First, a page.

May 1997

Chiropractic for Children

Author Affiliations

Division of General Pediatrics North Shore University Hospital 865 Northern Blvd Great Neck, NY 11020

Arch Pediatr Adolesc Med. 1997;151(5):527-528. doi:10.1001/archpedi.1997.02170420097020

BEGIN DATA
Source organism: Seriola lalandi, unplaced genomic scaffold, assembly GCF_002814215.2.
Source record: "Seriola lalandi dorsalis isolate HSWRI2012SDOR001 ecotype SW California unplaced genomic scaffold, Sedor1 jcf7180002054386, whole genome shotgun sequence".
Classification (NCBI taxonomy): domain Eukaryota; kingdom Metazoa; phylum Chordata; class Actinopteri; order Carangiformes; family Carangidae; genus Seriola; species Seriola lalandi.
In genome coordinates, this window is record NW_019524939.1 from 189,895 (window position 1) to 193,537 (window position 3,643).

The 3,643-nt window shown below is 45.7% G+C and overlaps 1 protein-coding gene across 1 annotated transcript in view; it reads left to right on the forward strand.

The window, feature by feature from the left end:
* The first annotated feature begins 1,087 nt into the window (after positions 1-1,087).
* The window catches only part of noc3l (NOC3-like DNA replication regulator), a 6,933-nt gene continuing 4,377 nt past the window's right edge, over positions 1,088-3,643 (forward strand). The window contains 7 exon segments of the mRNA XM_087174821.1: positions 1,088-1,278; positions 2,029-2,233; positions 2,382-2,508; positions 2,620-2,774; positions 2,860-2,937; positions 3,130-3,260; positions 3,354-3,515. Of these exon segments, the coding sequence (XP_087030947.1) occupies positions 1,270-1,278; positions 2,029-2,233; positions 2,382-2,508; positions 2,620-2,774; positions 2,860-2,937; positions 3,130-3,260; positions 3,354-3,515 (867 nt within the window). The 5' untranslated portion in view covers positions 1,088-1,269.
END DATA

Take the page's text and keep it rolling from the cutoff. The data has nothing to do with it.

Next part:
I recently received a telephone call from a concerned mother of an 18-year-old white man (from an upper-middle-class family) who had not been seen for medical care in our facility for 3 years. He had been in good health, was about to start college on a basketball scholarship, and believed that he was too old to see his pediatricians of many years. When he had begun to complain of lower back pains 2 months earlier, his parents had taken him to their chiropractor. The chiropractor took x-ray films of the patient's spine and "carefully demonstrated" to him and his parents a spinal malalignment and hip asymmetry. He prescribed an orthotic lift and recommended chiropractic treatment 3 times per week. During the 2-month course of treatment, the back pain aggravated, becoming daily, continuous, and only mildly relieved with regular ibuprofen use. There was no radiation of pain and no perceived weakness.

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